Offering Thin/Duplicate Content on Your Site

Targeted by May Day (2010) and Panda (2011)

The May Day update was an algorithmic change to Google that was meant to essentially prioritize sites in search results that offered high-quality content over sites that offered “thin,” or low-quality, content.

May Day foreshadowed the Panda update that followed soon after, which was an update that targeted so-called “content farms.” Content farms were businesses that existed specifically to sell low-quality content to website owners with the aim of boosting their rankings on SERPs. Updates to the Panda algorithmic change continued through 2015, with the end result being a mass closure of content farms and a renewed focus on providing content that thoroughly addressed user queries.

As a result of these updates, adding thin content to your site, “scraping” content from another site, or duplicating content across your site is now going to hurt your SEO efforts as well as the user experience of your site’s visitors (which itself can damage your site’s SEO).

Link Schemes

Targeted by Cassandra (2003), Brandy (2004), Nofollow (2005), Jagger (2005), and Penguin (2012)

In its Webmaster Guidelines, Google defines a link scheme as “Any links intended to manipulate PageRank or a site’s ranking in Google search results.” This means that you should not post a link on your site for any reason other than that the content you are linking to merits a citation in your own content.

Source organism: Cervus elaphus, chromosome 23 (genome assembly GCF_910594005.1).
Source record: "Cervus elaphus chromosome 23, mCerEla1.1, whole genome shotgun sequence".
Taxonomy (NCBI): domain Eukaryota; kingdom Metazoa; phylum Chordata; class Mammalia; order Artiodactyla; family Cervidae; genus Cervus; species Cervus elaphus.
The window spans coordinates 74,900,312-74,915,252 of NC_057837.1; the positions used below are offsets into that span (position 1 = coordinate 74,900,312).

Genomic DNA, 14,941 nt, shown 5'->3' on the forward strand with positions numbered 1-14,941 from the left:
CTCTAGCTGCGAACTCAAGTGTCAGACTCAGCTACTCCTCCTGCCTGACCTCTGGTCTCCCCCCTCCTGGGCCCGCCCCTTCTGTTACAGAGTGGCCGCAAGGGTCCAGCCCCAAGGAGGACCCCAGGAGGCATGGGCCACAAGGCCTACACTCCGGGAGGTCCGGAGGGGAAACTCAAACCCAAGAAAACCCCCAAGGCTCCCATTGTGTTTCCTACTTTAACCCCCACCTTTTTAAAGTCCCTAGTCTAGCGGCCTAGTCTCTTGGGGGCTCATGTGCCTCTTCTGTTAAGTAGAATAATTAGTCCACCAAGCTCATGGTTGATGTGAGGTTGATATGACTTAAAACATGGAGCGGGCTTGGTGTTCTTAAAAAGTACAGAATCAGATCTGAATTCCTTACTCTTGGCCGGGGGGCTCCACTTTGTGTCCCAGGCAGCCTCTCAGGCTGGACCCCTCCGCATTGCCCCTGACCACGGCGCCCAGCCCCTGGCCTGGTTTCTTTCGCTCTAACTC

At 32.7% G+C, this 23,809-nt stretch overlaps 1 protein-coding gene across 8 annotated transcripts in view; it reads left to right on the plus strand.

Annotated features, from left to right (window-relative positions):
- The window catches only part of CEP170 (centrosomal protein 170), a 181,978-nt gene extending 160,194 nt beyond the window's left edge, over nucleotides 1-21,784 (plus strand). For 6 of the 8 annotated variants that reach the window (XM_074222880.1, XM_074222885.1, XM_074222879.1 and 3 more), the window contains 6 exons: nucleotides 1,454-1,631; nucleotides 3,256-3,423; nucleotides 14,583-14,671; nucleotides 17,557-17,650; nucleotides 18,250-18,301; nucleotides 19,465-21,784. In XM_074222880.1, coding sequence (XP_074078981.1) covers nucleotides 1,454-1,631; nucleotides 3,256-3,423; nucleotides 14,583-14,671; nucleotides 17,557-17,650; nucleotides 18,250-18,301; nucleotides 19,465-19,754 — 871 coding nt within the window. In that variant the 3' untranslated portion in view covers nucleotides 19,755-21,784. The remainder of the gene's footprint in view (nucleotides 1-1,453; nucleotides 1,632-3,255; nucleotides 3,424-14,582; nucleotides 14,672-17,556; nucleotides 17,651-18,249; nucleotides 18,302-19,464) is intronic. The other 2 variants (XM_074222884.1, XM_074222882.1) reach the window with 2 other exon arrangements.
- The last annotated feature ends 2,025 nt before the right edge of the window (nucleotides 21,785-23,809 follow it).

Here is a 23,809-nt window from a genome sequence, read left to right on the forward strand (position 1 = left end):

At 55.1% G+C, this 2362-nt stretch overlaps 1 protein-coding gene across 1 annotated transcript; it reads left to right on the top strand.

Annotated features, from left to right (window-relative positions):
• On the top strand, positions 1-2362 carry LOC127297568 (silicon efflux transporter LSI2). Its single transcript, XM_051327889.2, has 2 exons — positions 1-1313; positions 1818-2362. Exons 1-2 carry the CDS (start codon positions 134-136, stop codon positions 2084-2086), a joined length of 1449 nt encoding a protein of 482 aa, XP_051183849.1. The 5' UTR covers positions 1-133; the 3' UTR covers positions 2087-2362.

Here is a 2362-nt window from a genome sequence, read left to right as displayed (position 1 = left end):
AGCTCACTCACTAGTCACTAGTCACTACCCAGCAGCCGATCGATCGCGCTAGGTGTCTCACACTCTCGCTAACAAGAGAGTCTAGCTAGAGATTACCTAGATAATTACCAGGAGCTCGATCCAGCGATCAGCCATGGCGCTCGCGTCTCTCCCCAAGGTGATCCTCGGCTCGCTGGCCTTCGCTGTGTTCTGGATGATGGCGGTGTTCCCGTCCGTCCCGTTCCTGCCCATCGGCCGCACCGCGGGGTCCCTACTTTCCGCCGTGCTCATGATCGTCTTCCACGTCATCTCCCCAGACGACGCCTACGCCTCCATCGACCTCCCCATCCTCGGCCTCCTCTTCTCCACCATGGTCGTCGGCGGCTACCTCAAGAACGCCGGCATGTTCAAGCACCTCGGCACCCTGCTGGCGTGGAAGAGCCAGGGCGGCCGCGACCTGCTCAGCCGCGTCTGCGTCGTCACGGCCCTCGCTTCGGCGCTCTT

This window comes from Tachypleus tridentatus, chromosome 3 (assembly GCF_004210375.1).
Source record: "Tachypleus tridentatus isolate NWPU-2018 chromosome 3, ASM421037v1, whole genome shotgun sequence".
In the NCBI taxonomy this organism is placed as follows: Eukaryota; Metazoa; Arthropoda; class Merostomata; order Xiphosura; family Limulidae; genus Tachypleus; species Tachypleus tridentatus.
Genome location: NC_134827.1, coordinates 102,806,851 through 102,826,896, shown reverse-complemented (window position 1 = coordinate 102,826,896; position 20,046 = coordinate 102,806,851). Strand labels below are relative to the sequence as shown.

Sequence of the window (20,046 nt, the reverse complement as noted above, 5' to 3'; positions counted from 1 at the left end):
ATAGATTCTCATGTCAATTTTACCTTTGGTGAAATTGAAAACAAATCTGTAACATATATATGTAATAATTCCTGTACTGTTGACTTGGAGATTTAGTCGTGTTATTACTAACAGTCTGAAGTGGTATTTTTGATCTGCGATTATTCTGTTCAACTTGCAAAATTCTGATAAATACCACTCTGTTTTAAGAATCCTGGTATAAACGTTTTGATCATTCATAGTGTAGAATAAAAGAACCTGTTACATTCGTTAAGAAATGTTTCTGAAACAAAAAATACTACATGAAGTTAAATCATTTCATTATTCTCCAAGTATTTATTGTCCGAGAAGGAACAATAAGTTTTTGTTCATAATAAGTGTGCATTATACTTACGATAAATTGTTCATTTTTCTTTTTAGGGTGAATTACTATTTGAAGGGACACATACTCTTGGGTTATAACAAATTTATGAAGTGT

Even simple, reciprocal link exchanges are a violation of Google’s Guidelines and can be viewed as a link scheme. And though black hat SEO practitioners are getting increasingly complex in their methods of trading links, Google manages to stay hot on their trail and to undercut new techniques almost as soon as they arise.

Methods of targeting bad links have involved the creation of “link neighborhoods,” which associates the quality of a site with those that it links to (and vice versa), targeting paid links and so-called “link farms” (similar to content farms, but with a focus on selling links in mass quantities), and creating the “nofollow” tag so that website owners can disavow links placed on their site which might be of questionable quality.

External links pointing to your site can certainly benefit your site’s SEO, but it is best to allow those links to develop organically rather than trading or paying for them directly, as anything other than organic link development could ultimately prove harmful to your site’s online visibility.

Poor User Experience (UX)

Targeted by Top Heavy (2012) and Fred (2017)

Also called the “Ads Above the Fold” or “Top Heavy” update, Google’s “Page layout algorithm improvement” went after sites that had so many ads (specifically, those high up on a page, or “above the fold,” so to speak) that it made the site’s content difficult to locate on a page.